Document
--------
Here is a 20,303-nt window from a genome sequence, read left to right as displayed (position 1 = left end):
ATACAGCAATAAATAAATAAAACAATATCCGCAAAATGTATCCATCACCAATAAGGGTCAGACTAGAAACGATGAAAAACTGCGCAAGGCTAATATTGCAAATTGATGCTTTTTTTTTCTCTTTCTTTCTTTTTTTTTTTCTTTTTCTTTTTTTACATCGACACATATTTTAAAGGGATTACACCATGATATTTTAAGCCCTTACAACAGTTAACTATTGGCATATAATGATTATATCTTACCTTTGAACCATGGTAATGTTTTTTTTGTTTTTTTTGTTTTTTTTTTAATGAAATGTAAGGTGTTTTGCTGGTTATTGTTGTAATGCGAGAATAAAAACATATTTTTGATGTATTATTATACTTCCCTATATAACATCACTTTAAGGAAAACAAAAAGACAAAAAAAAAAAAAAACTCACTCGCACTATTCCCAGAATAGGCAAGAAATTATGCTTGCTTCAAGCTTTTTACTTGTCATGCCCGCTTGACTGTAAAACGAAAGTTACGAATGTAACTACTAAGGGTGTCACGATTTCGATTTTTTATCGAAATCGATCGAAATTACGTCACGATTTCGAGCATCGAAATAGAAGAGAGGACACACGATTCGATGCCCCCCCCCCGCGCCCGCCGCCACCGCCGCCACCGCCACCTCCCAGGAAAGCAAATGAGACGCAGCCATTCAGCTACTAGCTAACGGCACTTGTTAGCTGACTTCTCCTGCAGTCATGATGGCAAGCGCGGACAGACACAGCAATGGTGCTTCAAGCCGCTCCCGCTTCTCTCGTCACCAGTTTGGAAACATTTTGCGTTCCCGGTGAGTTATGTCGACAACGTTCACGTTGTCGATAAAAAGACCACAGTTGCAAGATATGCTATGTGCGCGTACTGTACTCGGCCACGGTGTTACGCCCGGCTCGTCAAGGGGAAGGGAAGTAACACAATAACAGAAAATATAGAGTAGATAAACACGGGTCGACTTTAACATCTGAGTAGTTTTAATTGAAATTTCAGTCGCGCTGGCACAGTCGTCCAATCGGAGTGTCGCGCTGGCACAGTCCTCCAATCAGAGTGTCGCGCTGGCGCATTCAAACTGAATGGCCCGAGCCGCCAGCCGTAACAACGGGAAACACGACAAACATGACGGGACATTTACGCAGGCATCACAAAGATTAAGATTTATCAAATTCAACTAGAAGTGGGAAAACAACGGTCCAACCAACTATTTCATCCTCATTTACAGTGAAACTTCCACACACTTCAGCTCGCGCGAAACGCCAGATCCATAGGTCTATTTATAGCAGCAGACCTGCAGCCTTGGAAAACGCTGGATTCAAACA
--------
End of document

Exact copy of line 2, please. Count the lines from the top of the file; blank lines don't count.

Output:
ATACAGCAATAAATAAATAAAACAATATCCGCAAAATGTATCCATCACCAATAAGGGTCAGACTAGAAACGATGAAAAACTGCGCAAGGCTAATATTGCAAATTGATGCTTTTTTTTTCTCTTTCTTTCTTTTTTTTTTTCTTTTTCTTTTTTTACATCGACACATATTTTAAAGGGATTACACCATGATATTTTAAGCCCTTACAACAGTTAACTATTGGCATATAATGATTATATCTTACCTTTGAACCATGGTAATGTTTTTTTTGTTTTTTTTGTTTTTTTTTTAATGAAATGTAAGGTGTTTTGCTGGTTATTGTTGTAATGCGAGAATAAAAACATATTTTTGATGTATTATTATACTTCCCTATATAACATCACTTTAAGGAAAACAAAAAGACAAAAAAAAAAAAAAACTCACTCGCACTATTCCCAGAATAGGCAAGAAATTATGCTTGCTTCAAGCTTTTTACTTGTCATGCCCGCTTGACTGTAAAACGAAAGTTACGAATGTAACTACTAAGGGTGTCACGATTTCGATTTTTTATCGAAATCGATCGAAATTACGTCACGATTTCGAGCATCGAAATAGAAGAGAGGACACACGATTCGATGCCCCCCCCCCGCGCCCGCCGCCACCGCCGCCACCGCCACCTCCCAGGAAAGCAAATGAGACGCAGCCATTCAGCTACTAGCTAACGGCACTTGTTAGCTGACTTCTCCTGCAGTCATGATGGCAAGCGCGGACAGACACAGCAATGGTGCTTCAAGCCGCTCCCGCTTCTCTCGTCACCAGTTTGGAAACATTTTGCGTTCCCGGTGAGTTATGTCGACAACGTTCACGTTGTCGATAAAAAGACCACAGTTGCAAGATATGCTATGTGCGCGTACTGTACTCGGCCACGGTGTTACGCCCGGCTCGTCAAGGGGAAGGGAAGTAACACAATAACAGAAAATATAGAGTAGATAAACACGGGTCGACTTTAACATCTGAGTAGTTTTAATTGAAATTTCAGTCGCGCTGGCACAGTCGTCCAATCGGAGTGTCGCGCTGGCACAGTCCTCCAATCAGAGTGTCGCGCTGGCGCATTCAAACTGAATGGCCCGAGCCGCCAGCCGTAACAACGGGAAACACGACAAACATGACGGGACATTTACGCAGGCATCACAAAGATTAAGATTTATCAAATTCAACTAGAAGTGGGAAAACAACGGTCCAACCAACTATTTCATCCTCATTTACAGTGAAACTTCCACACACTTCAGCTCGCGCGAAACGCCAGATCCATAGGTCTATTTATAGCAGCAGACCTGCAGCCTTGGAAAACGCTGGATTCAAACA